'By section 33 of the Merchant Marine Act, as heretofore construed, the prior maritime law of the United States was modified by giving to seamen injured through negligence the rights given to railway employees by the Employers Liability Act of 1908 and its amendments, * * * and permitting these new substantive rights to be asserted and enforced in actions in personam against the employers in federal or state courts administering common-law remedies, with the right of trial by jury, or in suits in admiralty in courts administering maritime remedies, without trial by jury. Panama R.R. Co. v. Johnson, 264 U.S. 375 (44 S.Ct. 391, 68 L.Ed. 748); Engel v. Davenport, 271 U.S. 33 (46 S.Ct. 410, 70 L.Ed. 813); Panama R.R. v. Vasquez, 271 U.S. 557 (46 S.Ct. 596, 70 L.Ed. 1085); Baltimore S.S. Co. v. Phillips, 274 U.S. 316 (47 S.Ct. 600, 71 L.Ed. 1069).' Pacific S.S. Co. v. Peterson, 278 U.S. 130, 134-135, 49 S.Ct. 75, 76, 73 L.Ed. 220


We are forced to assume that the District Judge, with his vast experience in matters maritime, took it to be a matter of common knowledge among seafaring men that if a merchantman loaded with a homogeneous cargo, such as grain, was under way at sea and 'rolling 10-15 degrees back and forth,' she was riding a moderate, to say the most, 'swell.'


(Capt. Adrian Raynaud, a man of some 40 years' experience in sailing, testified as follows):

'Q. (By Mr. Holland) Would you state whether or not there is any custom as to the conditions under which the men work while doing soogeeing in the course of a voyage and with particular reference to the footing underneath where they are walking? A. Yes. It's generally slippery from the spilling of the soogee itself and the washing of it off on the deck, and consequently a man has to be alert at all times to watch his footing.

'Q. What have you observed to be the custom, if any, with reference to whether that work is done in port, at sea, or one or the other, or both? A. Generally it's done at sea. One of the first tasks put on the crew when leaving port. It is occasionally done in port, but not very often.' R. Vol. II 105.

'* * * Q. (By Mr. Holland) Will you state whether or not there is any custom, Captain, as to whether or not that work is done at sea when the sea is calm, or whether it is done when the vessel is rolling or both? Just yes or no, is there a custom? A. There is a custom.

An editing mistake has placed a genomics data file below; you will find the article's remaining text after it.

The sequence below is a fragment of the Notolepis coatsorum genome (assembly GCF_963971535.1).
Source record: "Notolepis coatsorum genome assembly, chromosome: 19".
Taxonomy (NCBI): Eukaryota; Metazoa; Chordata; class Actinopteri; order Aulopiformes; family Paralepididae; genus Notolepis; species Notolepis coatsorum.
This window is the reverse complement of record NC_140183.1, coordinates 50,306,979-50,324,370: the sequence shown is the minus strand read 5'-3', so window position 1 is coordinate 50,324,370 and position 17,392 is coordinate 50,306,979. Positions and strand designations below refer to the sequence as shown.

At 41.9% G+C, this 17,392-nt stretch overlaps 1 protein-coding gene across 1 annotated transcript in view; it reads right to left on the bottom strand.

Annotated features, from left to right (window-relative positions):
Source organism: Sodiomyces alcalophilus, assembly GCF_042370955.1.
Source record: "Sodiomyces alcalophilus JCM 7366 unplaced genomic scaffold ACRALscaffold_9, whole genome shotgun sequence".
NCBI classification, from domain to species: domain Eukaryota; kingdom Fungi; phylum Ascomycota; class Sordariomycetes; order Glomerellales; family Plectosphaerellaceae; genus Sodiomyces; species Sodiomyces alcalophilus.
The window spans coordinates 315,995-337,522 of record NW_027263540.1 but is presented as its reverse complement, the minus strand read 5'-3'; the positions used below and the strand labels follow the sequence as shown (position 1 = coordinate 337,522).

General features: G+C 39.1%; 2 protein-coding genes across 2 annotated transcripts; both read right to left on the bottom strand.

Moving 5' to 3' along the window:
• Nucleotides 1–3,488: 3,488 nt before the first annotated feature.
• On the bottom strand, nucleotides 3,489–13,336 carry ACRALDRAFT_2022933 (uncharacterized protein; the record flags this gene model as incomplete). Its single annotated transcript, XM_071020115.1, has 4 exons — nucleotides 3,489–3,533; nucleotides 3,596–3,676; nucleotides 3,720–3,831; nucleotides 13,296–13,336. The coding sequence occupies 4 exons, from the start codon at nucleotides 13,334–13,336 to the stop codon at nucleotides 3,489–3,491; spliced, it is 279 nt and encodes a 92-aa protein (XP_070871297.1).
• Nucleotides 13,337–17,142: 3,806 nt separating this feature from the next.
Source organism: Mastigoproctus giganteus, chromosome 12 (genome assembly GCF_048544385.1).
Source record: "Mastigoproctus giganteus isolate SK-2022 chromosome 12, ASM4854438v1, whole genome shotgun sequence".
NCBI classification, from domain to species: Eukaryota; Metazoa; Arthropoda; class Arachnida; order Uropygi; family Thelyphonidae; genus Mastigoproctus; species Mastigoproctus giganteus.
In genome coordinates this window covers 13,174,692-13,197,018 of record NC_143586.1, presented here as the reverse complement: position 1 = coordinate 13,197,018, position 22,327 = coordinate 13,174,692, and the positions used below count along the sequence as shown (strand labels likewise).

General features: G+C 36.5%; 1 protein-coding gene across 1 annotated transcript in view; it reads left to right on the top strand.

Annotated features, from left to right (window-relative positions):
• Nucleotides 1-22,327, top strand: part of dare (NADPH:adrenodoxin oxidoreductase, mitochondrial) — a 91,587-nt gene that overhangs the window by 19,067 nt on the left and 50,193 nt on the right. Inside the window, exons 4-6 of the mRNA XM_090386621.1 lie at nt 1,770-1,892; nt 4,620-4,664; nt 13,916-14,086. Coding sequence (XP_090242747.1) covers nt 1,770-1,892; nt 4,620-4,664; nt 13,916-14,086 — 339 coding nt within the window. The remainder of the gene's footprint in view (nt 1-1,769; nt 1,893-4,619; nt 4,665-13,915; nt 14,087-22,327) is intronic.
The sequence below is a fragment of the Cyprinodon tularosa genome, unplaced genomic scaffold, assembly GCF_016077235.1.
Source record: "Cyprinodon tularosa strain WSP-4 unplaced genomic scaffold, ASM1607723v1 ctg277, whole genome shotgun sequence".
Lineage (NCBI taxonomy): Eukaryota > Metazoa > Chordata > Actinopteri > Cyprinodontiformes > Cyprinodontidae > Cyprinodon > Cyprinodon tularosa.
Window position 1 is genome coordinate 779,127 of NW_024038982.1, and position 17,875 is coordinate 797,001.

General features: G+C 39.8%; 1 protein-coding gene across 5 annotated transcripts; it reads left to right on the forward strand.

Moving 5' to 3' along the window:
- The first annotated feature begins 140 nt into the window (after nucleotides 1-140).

'Q. Would you state what that custom is? A. The custom is, the primary job immediately leaving the port is to wash the ship down, and that goes on whether or not the weather is fine or stormy. As a general rule it's better to do it when it's wet and raining because then you wash off the grime and the filth a lot easier. Your soogee doesn't have the chance to dry on the paint work and become attached to it.' R. Vol. II 106.


'Since that decision (McAllister) (v. United States, 348 U.S. 19, 75 S.Ct. 6, 99 L.Ed. 20) this court has uniformly regarded determinations as to negligence made in admiralty cases as findings of fact which are not to be overturned unless clearly erroneous.' Citing Pacific Tow Boat v. States Marine Corp., 9 Cir., 1960, 276 F.2d 745, 752


Justice Frankfurter, concurring in Pope & Talbot v. Hawn, supra, remarked that '* * * it will be rare that the circumstances of an injury will constitute negligence but not unseaworthiness.'


Title 46 U.S.C.A. 201:

'Every vessel making voyages from a port in the United States to any foreign port, or, being of the burden of seventy-five tons or upward, from a port on the Atlantic to a port on the Pacific, or vice versa, shall have an official log book; and every master of such vessel shall make, or cause to be made therein, entries of the following matters, that is to say:

'Fifth. Every case of illness or injury happening to any member of the crew, with the nature thereof, and the medical treatment.'